If you use a teapot, let the mixture steep for about 35 minutes. If you brew it longer, you may find the taste more bitter. However, a longer brew won’t subtract anything from its beneficial value.
How do I use Phyllanthus niruri extract?
How can I make the perfect brew?
Perfection matters less than you may think. Perfection can be the enemy of the good, especially if your goal is to optimize your health.
Over the long haul, it won’t matter if a brew here or there is less than perfect. Continued usage is far more helpful than any single serving. Most of the herbal bioactives will build to a level in the body after which excess is excreted within a few daily servings.
The upshot: If the brewing process is too complicated, then people will stop brewing. Relax and drink a good cup of Phyllanthus niruri. Don’t stress about the perfect brew.
Can I brew Phyllanthus and Cistus incanus together?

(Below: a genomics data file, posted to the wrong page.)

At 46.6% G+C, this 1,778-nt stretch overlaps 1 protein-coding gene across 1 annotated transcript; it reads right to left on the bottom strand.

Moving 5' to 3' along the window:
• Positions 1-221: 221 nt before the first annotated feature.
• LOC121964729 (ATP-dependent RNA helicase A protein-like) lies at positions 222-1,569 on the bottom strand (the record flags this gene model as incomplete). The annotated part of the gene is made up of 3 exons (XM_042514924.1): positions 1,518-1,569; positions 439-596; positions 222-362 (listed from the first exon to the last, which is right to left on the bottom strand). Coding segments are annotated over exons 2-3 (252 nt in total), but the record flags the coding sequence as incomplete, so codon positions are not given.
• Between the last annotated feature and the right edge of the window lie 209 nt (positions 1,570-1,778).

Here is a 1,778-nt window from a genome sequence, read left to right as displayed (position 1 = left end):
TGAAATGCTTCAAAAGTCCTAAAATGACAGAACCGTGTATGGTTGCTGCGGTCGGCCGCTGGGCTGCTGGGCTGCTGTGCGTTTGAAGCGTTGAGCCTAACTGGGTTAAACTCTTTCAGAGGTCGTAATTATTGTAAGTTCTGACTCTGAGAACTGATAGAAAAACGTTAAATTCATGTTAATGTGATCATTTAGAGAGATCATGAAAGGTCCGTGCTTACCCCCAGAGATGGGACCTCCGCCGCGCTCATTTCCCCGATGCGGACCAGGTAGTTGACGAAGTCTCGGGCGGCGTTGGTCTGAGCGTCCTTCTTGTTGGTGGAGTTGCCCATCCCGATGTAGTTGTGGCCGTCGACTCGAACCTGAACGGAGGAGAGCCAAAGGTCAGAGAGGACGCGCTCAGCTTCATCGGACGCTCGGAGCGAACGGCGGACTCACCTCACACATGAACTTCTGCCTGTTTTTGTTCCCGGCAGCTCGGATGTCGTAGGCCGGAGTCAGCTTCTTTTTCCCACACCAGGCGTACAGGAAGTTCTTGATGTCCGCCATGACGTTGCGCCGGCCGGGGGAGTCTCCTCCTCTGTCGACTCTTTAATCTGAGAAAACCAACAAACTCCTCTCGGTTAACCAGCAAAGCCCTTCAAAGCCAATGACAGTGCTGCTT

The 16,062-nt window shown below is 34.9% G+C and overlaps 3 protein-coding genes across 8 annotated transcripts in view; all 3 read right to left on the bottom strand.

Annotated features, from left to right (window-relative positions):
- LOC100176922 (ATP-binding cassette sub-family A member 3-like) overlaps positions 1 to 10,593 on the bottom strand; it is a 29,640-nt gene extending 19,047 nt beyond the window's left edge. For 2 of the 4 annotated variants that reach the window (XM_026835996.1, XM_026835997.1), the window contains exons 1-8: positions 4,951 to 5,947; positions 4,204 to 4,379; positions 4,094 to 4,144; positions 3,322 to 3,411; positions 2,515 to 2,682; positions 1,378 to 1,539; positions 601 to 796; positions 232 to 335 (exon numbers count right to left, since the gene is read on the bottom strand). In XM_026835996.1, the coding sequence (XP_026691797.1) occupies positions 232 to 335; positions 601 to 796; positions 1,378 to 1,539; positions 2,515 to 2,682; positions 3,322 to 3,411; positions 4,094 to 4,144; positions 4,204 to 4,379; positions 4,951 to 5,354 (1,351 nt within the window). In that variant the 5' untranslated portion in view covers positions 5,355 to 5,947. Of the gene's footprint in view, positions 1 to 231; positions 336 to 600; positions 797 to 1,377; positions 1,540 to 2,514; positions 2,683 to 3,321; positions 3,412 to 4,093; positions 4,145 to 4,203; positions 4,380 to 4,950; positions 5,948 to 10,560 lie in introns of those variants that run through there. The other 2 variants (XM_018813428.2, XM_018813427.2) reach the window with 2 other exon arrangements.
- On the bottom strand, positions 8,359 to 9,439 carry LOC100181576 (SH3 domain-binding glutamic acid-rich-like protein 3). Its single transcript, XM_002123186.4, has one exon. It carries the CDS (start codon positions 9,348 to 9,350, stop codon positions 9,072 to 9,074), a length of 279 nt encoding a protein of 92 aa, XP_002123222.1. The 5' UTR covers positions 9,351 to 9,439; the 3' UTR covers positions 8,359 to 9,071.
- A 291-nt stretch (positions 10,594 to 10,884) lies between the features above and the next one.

Yes, many people like to blend Phyllanthus and Cistus incanus in a single pot. Doing so will result in an effective brew of both. We like a 50/50 (by weight) blend, but you might want to experiment with different ratios.
Some people are strong adherents of the three brew method for Cistus. In this case, would recommend separate brewing, but it would be perfectly fine to combine the final brews. The reason for separate brewing is that a triple brew of Phyllanthus would over-express the tannin content, which could make the tea overly bitter and unbalance the flavonoid ratio of the extraction.